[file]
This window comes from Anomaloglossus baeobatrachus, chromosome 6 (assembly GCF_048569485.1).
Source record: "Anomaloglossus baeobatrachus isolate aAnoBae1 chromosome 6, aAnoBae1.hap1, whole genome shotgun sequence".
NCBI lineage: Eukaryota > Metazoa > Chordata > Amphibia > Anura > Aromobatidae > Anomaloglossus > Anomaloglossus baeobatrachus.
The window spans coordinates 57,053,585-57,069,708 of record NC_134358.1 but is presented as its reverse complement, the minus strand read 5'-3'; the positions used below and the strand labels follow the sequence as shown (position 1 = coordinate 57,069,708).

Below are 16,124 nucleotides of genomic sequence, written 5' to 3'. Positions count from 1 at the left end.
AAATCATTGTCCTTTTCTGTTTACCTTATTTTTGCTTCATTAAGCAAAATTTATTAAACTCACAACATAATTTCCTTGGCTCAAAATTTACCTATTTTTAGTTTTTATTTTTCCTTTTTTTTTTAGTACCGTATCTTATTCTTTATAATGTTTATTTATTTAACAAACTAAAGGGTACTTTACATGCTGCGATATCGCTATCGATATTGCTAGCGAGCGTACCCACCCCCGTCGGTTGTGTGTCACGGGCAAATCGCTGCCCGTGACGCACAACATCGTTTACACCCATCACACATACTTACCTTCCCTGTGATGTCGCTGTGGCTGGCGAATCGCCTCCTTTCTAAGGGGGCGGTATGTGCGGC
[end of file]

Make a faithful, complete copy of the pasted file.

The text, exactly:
This window comes from Anomaloglossus baeobatrachus, chromosome 6 (assembly GCF_048569485.1).
Source record: "Anomaloglossus baeobatrachus isolate aAnoBae1 chromosome 6, aAnoBae1.hap1, whole genome shotgun sequence".
NCBI lineage: Eukaryota > Metazoa > Chordata > Amphibia > Anura > Aromobatidae > Anomaloglossus > Anomaloglossus baeobatrachus.
The window spans coordinates 57,053,585-57,069,708 of record NC_134358.1 but is presented as its reverse complement, the minus strand read 5'-3'; the positions used below and the strand labels follow the sequence as shown (position 1 = coordinate 57,069,708).

Below are 16,124 nucleotides of genomic sequence, written 5' to 3'. Positions count from 1 at the left end.
AAATCATTGTCCTTTTCTGTTTACCTTATTTTTGCTTCATTAAGCAAAATTTATTAAACTCACAACATAATTTCCTTGGCTCAAAATTTACCTATTTTTAGTTTTTATTTTTCCTTTTTTTTTTAGTACCGTATCTTATTCTTTATAATGTTTATTTATTTAACAAACTAAAGGGTACTTTACATGCTGCGATATCGCTATCGATATTGCTAGCGAGCGTACCCACCCCCGTCGGTTGTGTGTCACGGGCAAATCGCTGCCCGTGACGCACAACATCGTTTACACCCATCACACATACTTACCTTCCCTGTGATGTCGCTGTGGCTGGCGAATCGCCTCCTTTCTAAGGGGGCGGTATGTGCGGC